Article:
Neighbors of Fairbanks Park are objecting to the town’s plan to build a wind turbine adjacent to baseball fields there, fearing it will produce unpleasant noise and hurt property values.
Around 10 residents from McKinley and Central avenues questioned members of the Parks and Recreation Commission Wednesday night about exactly what the 90-foot high turbine will sound like from their houses.
Chet Larson of McKinley Avenue said he had recently checked out a similar turbine near Costco on Providence Highway and was dismayed at the noise it created.
“The sound when those things are going is unbearable,” Larson said. “We were never asked about this.”
At Town Meeting in April, $57,500 was committed to the purchase and installation of a wind turbine. The Parks and Recreation Department proposed the idea as a way to defray the costs of running lights at the park during night athletic events.
Parks and Recreation Commission Chairman Don Reisner yesterday said the energy produced by the turbine would be sold back to the electric company. He said it would save the town an estimated 20 percent of the $12,000 cost of lighting Fairbanks Park each year.
Reisner said the town will receive $42,000 in clean energy grants from the state for the turbine and expects to recoup the costs of the equipment in a few years.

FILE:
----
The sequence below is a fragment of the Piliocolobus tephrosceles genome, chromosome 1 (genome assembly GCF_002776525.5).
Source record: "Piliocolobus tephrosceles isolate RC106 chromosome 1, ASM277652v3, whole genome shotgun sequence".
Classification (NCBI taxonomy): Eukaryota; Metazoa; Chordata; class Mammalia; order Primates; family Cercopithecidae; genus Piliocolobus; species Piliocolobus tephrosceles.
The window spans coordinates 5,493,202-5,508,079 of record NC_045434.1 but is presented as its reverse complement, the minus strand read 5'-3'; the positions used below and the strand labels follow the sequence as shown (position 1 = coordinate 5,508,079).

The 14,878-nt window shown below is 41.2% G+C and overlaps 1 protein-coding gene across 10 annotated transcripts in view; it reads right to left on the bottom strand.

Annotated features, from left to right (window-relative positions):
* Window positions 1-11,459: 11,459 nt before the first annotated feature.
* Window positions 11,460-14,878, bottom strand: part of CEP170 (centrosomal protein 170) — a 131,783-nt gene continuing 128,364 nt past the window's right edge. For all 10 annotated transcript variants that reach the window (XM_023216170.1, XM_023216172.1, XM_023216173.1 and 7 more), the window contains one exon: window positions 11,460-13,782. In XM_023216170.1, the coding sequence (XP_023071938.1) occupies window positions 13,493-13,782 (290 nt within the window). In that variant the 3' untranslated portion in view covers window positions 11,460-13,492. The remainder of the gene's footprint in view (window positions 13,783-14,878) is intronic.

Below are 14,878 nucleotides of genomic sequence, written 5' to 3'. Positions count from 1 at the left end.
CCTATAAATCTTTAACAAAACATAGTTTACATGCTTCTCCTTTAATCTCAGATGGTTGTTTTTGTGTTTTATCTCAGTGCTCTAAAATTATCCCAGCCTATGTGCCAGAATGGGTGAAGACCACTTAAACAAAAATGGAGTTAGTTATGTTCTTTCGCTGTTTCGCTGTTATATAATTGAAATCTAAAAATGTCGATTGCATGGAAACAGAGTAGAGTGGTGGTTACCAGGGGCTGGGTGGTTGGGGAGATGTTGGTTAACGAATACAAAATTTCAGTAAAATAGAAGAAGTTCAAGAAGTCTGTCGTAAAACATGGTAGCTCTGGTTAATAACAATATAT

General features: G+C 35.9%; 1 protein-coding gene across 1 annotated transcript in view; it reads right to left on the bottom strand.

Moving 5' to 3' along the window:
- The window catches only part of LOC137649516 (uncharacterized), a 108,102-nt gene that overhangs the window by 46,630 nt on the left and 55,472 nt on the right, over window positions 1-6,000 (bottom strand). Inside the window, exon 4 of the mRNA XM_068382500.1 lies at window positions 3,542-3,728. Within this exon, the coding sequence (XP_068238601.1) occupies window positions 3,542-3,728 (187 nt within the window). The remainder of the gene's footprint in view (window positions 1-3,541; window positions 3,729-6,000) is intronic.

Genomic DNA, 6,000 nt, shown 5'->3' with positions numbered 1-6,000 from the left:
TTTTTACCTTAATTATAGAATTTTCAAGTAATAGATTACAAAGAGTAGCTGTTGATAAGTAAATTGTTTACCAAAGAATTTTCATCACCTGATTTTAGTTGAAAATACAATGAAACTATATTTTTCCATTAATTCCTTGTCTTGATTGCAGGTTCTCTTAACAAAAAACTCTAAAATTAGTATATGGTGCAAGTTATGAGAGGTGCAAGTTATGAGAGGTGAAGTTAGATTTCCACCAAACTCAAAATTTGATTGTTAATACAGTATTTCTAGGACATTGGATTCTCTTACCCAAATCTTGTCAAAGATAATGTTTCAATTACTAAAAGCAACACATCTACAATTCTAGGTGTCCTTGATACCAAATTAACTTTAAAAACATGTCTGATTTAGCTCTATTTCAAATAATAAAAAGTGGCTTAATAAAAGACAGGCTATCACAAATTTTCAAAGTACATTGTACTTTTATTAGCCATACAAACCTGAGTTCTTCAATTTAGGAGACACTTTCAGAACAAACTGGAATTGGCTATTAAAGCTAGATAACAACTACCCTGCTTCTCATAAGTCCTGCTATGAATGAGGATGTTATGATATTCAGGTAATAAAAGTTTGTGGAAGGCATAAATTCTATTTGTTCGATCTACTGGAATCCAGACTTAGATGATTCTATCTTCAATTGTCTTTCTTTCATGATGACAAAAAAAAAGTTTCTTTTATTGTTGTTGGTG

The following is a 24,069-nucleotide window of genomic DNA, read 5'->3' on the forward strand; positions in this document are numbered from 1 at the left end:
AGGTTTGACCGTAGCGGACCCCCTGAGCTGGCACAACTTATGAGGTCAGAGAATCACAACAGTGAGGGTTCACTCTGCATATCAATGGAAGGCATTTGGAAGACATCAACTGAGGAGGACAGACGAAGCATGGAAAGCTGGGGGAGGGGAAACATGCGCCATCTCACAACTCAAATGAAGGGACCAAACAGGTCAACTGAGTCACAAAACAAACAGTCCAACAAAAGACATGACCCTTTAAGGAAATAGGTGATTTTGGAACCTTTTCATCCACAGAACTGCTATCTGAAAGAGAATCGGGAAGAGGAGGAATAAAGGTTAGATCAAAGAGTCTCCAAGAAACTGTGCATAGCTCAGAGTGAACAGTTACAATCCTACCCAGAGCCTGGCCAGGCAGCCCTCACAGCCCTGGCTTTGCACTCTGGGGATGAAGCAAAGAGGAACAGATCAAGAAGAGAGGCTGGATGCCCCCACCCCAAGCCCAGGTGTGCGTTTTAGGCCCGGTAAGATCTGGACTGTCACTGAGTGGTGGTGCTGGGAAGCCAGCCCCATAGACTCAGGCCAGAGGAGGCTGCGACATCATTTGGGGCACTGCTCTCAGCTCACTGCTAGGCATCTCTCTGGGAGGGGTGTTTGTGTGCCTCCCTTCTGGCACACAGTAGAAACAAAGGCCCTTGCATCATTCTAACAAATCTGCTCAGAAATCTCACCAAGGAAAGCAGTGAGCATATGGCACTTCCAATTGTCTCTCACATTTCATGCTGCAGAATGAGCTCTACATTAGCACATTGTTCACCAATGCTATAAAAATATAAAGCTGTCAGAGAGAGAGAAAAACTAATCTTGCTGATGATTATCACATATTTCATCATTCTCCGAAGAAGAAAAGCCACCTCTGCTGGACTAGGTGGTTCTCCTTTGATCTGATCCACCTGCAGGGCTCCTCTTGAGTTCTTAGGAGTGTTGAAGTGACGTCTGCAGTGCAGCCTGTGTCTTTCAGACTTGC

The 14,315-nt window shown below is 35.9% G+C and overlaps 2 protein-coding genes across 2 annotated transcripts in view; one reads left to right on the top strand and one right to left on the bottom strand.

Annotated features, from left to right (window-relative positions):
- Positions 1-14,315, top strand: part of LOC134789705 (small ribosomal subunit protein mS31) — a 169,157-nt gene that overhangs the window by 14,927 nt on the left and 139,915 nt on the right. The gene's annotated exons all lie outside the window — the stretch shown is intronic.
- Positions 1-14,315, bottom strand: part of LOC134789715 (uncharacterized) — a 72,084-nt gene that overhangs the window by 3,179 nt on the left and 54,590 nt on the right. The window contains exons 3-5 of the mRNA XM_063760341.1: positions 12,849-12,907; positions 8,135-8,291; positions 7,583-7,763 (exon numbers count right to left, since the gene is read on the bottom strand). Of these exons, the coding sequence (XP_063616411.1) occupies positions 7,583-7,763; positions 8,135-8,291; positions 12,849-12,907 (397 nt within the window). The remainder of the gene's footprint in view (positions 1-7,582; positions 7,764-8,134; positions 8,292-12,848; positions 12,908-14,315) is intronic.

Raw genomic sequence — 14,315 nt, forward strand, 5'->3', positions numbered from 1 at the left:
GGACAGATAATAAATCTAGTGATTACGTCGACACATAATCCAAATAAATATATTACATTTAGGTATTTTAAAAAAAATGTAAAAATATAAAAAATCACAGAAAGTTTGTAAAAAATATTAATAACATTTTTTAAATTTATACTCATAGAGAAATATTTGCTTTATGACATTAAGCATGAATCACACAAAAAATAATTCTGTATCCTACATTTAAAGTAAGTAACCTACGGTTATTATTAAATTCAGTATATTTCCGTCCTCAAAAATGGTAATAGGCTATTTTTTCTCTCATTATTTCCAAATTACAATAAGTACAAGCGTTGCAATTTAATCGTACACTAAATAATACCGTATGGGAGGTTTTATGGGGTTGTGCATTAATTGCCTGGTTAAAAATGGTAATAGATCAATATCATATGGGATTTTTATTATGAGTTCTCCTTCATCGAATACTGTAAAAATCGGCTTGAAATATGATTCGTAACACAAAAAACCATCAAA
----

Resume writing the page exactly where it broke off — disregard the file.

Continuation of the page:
Larson said residents were never consulted when lights were installed at Fairbanks and should not be asked to deal with equipment needed to pay for them.
Reisner presented sound readings from the type of turbine the town was hoping to install at Fairbanks Park, made by Bergey Windpower. It said homeowners more than 200 feet from the unit would not be able to hear it above the ambient noise of the neighborhood. The closest house to the proposed site of the turbine is just under 700 feet away.
The report said from 20 feet, the turbine, when running, would only produce five decibels of sound. It compared 10 decibels to a rustle of leaves in a breeze or the sound of human breathing.
Town Administrator William Keegan said any sound produced by the turbine would be “insignificant.”
But Central Avenue resident Anne Frasca said insignificant was not the same thing as inaudible and pressed the town to do further study to prove residents in the closest houses would not hear anything.
“It is unfair for Fairbanks to be the experiment for the town going green,” Frasca said.
The town’s plan is to put the turbine near the batting cages at Fairbanks Park. The turbine’s blades will be 22 feet in diameter.
Reisner said he would try to provide residents with more detailed information about the turbine’s sound and appearance.
The turbine plan will go before the Zoning Board of Appeals for a permit on Monday. The plan also needs approval from the Conservation Commission and building inspector.
By Patrick Anderson, Daily News staff
3 May 2007
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